Volume V- 2000
Jargon Cells: Integrating Grammar and Lexis through Topical Focus
by Judy Hartt
Ms. Judy Hartt teaches advanced ESL, Grammar and Composition at Northeast Louisiana University in Monroe. She is the founding editor of the ESL newsletter Internationals Share and is co- author of the NLU freshman composition text Models . Her specialty is developing tactile teaching methods in the instruction of ESL.
Recent research indicates that certain grammar structures appear in clusters within particular modes of discourse (Byrd and Reid, 1998). For example, a narrative essay requires a working knowledge of transitional words that convey a logical progression to the culmination of the story. Such transitional words constitute a cluster. Another example is the cluster of verb tenses that are essential to this progression. These studies also indicate that students can apply the contents of a specific grammar cluster to a wide range of narrative topics. Inverting this process--that is, strategically choosing a single topic--offers the opportunity of putting into place an even more systematic and effective teaching device. By focusing on a single topic that naturally incorporates a cluster, we can teach (1) the components of that cluster in speech as well as writing, and (2) the cultural context of the topic. I call such a collection of related linguistic elements a "jargon cell." Some of the jargon cells that I have developed are based on traditional American heritage themes that broaden not only students' English vocabulary, but also their knowledge of diverse American cultures (Figure 1). In this paper, I exemplify the technique by discussing in detail the construction of a jargon cell that deals with travel and related prepositions, phrases, -ed adjectives, and idioms.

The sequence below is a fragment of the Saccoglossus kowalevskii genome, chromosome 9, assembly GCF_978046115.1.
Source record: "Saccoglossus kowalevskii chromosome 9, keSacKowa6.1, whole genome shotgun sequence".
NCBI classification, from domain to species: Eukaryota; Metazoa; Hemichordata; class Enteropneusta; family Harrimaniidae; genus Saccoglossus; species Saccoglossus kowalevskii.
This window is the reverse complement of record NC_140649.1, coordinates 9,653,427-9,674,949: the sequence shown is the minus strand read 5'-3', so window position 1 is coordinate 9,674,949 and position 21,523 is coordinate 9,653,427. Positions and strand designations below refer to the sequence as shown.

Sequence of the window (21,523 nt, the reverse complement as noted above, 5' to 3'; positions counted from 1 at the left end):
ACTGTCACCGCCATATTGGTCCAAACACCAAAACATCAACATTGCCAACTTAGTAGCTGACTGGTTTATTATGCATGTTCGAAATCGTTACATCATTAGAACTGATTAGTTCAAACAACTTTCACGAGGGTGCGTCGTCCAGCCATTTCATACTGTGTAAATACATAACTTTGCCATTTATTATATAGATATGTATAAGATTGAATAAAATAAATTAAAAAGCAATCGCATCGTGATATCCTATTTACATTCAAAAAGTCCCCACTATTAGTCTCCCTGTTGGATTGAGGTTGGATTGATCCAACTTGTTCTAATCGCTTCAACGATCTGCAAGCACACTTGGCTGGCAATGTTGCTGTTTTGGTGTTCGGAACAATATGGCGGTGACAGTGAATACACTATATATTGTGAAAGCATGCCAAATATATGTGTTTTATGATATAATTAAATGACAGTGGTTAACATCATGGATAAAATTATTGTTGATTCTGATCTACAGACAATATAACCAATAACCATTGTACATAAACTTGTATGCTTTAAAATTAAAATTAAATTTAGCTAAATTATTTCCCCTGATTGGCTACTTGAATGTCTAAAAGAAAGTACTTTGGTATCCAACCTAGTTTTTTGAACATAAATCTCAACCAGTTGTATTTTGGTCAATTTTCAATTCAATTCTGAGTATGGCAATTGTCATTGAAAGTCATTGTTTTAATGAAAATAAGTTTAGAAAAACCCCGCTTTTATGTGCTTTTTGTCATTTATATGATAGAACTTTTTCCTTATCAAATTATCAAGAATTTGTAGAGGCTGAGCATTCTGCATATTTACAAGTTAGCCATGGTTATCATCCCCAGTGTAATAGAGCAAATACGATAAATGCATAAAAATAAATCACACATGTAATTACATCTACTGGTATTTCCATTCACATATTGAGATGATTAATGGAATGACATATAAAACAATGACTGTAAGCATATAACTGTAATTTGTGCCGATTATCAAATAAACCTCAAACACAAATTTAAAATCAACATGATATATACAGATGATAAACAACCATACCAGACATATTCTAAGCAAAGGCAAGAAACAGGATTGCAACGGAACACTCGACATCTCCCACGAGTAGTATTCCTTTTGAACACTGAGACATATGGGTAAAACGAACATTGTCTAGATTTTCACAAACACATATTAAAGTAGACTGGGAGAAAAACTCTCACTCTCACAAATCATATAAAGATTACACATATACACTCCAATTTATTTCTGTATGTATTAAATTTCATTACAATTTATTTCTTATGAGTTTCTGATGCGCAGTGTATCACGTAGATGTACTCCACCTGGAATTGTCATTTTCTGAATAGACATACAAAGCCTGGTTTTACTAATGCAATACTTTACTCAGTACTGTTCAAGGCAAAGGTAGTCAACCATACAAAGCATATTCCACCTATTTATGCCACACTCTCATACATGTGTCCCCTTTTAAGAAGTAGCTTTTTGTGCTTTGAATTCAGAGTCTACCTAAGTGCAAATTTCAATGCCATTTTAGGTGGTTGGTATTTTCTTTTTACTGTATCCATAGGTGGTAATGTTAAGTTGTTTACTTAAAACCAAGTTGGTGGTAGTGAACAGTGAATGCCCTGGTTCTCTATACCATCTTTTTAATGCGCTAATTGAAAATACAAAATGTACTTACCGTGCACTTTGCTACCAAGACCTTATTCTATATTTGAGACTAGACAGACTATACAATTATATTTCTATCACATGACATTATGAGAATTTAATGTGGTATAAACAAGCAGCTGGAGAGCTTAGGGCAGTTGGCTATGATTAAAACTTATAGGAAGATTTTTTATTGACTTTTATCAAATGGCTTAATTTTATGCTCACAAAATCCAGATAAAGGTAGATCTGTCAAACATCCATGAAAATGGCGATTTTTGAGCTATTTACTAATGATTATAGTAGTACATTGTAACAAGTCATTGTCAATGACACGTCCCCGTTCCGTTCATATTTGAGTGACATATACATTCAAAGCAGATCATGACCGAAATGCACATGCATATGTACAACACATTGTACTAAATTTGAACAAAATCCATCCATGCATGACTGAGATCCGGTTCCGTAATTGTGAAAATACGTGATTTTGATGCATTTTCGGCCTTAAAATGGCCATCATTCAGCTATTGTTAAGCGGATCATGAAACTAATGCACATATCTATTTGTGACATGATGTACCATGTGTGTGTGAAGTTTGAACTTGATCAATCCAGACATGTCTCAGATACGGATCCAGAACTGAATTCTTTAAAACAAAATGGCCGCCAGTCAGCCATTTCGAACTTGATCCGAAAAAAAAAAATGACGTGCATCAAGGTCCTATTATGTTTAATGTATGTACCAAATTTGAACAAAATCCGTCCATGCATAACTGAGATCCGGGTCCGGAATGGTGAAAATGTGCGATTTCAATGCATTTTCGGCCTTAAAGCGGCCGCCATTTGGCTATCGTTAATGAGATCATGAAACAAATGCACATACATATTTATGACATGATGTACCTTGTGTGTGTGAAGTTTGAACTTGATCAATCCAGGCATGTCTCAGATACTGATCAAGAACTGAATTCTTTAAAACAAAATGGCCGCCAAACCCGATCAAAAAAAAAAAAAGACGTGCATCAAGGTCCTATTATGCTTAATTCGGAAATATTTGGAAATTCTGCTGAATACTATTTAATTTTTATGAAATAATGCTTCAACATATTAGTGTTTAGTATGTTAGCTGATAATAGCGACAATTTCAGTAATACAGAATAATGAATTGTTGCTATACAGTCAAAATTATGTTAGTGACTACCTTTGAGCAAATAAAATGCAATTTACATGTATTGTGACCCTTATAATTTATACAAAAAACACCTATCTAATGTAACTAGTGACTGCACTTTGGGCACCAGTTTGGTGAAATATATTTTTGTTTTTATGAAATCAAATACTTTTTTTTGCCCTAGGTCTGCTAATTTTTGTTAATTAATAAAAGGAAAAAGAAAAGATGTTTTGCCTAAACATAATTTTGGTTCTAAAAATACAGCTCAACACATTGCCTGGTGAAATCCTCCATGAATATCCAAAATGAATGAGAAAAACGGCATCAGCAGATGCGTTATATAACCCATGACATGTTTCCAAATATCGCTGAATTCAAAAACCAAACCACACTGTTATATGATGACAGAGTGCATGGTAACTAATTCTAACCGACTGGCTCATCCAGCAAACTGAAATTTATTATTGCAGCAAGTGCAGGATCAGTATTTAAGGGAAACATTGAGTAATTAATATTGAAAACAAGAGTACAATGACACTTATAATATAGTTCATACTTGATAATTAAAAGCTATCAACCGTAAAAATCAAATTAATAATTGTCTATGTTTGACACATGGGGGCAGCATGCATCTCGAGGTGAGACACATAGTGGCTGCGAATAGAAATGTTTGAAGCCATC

Figure 1. Discourse Modes and Jargon Cell Topics
Native American Nations
Count + Non-count Nouns + Articles
Cause and Effect
Notorious American Gangsters
Vintage American Comedy
Teams Question Words
A Vicarious Road Trip
Vintage Cartoon Characters
Pronoun and Antecedent Agreement
Choosing a Topic
Once the jargon cell is constructed, it constitutes the heart of a clearly defined system of instruction. Initially at least, it is the teacher who is responsible for constructing the cell. The process begins with the selection of a topic that should be cross-cultural: students should already have a good understanding of the concept in their own cultures or through recent experience in the USA. The topic should also have sufficient depth to support the incorporation of as many speaking and writing tools as possible; that is, it should lend itself to the study of manuscript style, reading, composition and articulation (Scarcella and Oxford, 1998). In developing a jargon cell based on prepositions and travel, the second step is listing as many prepositional configurations as possible (See Figure 3). Current computer software that includes a dictionary and thesaurus is helpful, as are ESL web sites on the internet (see Appendix).